It grabs us. Momentarily we may stop pedaling, inhale deeper, widen our eyes, maybe even get off our bike altogether and take that Instagram-able photo.
Think about the times when you bike to the top of a mountain, looked out over a river, saw a double rainbow after getting caught riding through a storm.
These are moments of awe.
by Sarah Mount — Pactimo Ambassador
Awe is often described as a simultaneous experience of fear, wonder, and reverence. While biking these moments seemed to happen to me more than usual. I didn’t have a word for it for quite sometime… I didn’t even know it was a phenomena. At least, not until I found myself in the middle of the Arizona desert alone and in awe.
While I loved my take-it-all-in rides, my priorities shifted a bit over the last year. I decided to dedicate 2021 to racing, my first full race season - delayed due to the pandemic. Suffering through interval sets (though a secret pleasure) reduced how much of the landscape around me I took in. I did a lot of crits all held at a concrete jungle. In the heat of tough moments I forgot there an anything around me whatsoever. In retrospect, I can see how this was starting to become a default setting during all bike rides - taking in nothing around me.
The seasoned ended and the grind of work picked up. A pleasure and a stressor, I travel to Sedona, Arizona for a retreat which I was coordinating. The hiccups and setbacks felt near constant that week. But, I had the luxury of being in a uniquely beautiful area. And, the conference was on Positive Psychology, which was a reminder to refocus myself as emotions ebbed and flowed.
I learned about the psychological experience of awe. The experience of awe has the power to shift our attention away from ourselves, toward a sense of something “larger”, it can even change our perception of time and allow us to experience more greater feelings of generosity and gratitude.
I thought about how these experiences might dovetail with what happens to us emotionally and psychologically while biking. A simplification but commonly understood is that exercise solicits an increase in the production of serotonin, norepinephrine, and serotonin. All neurotransmitters that might just make us a little bit happier. While biking through the rock beds in Arizona after the conference ended, I started to contemplate:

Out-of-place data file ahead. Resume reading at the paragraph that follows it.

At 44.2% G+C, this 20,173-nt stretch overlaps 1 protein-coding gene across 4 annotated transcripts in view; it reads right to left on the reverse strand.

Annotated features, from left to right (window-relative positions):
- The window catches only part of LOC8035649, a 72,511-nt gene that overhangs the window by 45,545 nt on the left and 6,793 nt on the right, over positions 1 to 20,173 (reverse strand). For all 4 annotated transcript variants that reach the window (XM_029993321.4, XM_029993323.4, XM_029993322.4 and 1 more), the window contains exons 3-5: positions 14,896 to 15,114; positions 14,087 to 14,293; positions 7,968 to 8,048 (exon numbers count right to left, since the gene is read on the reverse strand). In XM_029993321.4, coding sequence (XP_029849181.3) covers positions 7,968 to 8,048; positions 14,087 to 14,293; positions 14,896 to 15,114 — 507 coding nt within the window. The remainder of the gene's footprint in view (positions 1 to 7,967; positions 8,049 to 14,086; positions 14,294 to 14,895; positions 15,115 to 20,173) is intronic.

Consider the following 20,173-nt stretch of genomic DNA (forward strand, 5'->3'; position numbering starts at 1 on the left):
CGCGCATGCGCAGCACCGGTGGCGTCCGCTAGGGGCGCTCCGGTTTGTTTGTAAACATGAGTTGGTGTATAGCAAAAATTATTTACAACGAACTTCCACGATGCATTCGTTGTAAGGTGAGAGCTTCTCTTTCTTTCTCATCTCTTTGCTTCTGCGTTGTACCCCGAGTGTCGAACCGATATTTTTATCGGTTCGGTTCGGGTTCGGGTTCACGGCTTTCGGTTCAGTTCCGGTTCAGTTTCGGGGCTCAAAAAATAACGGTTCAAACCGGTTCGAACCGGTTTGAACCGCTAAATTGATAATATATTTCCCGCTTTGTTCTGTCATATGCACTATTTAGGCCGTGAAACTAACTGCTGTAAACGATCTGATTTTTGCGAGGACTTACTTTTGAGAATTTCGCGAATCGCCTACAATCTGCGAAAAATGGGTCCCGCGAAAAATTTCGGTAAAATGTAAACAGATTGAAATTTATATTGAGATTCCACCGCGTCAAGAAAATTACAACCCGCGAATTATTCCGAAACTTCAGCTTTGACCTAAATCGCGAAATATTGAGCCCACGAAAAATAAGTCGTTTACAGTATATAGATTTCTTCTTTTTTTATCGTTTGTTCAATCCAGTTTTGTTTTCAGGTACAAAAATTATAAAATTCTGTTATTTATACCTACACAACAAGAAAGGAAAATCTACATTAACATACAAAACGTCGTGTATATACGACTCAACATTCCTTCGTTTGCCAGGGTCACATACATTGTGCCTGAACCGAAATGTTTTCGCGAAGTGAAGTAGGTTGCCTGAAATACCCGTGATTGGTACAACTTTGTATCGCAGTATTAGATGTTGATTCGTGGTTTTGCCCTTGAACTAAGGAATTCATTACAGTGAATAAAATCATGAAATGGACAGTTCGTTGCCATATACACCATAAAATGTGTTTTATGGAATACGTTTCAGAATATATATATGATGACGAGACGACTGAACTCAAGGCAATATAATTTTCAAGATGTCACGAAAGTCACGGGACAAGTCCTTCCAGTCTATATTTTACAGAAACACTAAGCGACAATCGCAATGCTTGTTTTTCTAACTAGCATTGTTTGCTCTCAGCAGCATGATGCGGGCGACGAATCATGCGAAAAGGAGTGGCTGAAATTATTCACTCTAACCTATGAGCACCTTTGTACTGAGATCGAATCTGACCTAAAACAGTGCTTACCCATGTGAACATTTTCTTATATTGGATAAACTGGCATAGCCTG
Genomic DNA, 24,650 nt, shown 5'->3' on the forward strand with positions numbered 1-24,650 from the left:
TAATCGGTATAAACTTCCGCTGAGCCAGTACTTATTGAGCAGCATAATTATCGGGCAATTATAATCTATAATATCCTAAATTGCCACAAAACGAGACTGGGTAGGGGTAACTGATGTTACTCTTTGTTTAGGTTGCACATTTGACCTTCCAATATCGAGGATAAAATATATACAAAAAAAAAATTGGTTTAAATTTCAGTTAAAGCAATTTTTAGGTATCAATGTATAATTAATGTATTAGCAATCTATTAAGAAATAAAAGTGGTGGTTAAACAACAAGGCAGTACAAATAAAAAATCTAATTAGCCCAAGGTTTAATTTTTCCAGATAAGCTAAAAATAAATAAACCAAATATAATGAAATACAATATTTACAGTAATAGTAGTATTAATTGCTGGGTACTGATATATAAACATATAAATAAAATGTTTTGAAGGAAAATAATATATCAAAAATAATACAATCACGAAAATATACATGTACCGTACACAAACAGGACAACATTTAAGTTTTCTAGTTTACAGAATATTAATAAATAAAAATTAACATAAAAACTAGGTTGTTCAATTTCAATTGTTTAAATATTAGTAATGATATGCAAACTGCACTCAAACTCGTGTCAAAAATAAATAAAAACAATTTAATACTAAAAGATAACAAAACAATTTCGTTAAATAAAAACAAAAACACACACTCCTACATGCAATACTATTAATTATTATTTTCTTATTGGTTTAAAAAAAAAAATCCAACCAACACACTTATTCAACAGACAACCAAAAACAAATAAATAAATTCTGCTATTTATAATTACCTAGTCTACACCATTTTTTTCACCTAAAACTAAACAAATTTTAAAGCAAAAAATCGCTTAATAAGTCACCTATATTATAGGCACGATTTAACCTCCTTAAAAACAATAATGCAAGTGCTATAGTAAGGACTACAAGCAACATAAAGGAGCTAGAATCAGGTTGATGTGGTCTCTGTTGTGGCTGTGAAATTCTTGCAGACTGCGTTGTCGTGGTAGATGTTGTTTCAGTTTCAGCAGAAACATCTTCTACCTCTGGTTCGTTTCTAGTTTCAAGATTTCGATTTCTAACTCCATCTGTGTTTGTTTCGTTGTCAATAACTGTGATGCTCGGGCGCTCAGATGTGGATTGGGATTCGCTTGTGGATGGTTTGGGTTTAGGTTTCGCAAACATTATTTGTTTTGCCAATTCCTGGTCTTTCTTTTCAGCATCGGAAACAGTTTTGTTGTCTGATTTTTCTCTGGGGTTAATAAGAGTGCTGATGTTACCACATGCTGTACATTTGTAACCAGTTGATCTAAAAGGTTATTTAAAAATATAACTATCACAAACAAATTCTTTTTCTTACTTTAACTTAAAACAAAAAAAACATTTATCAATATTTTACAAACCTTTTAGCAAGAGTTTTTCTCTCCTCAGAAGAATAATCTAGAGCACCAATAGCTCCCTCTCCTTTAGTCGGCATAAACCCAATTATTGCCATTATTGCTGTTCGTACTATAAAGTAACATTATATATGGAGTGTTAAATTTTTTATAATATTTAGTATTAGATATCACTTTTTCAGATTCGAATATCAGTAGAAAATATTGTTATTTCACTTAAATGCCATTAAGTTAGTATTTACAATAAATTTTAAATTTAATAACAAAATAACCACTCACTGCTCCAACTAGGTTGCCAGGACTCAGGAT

Are we predisposed to the experience of awe when we’re biking and already generating endorphins and emotions that lead us to happier and more open? If so, how can I do this more often? How can I cultivate awe in every ride?
Here are a few simple ideas:
Go for a ride with the intention of being open and observant. Take the pretty route, even when you’re busy and you think you don’t have time. Slow down, force yourself to tune in.
Follow a cyclist who inspires you. Get to know them and their story. Maybe it’s Pactimo’s own cyclocross athlete, Caroline Mani. Read about their triumphs and their struggles. Cultivate that sense of connect to this person when you’re riding.
Take a stop during your ride. It doesn’t need to be a destination and you don’t even need to plan it. Just stop maybe at the top of a hill, near a stream, wherever. Give the view your full attention for 2 minutes.
Focus on your breathing. Not for maximum watts and VO2. Breathe to connect to your body and you’ll naturally become more aware.
Journal about your rides. Write down what moved you, where you lingered and how it felt. Return to this on days when you’re forcing yourself through a ride, not wanting to train, or nervous about a race.
Awe is simple and it is also profound. It’s known to decrease our stress levels, it stimulates generosity, kindness, and makes us more satisfied with life.
Luckily for me, my home in Northwestern Wisconsin offers plenty of these aweeee-wow landscapes. Silence, forests, ridges, valleys, fields, gravel, vastness, idyllic farms - on every ride something romantic and intimate seemed to greet me. It sort of sounds too good to be true.
If I can let go, just for a moment… let my eyes widen, let my jaw drop, and inhale into the vastness, I remember why I ever started cycling… it’s pure joy and awe.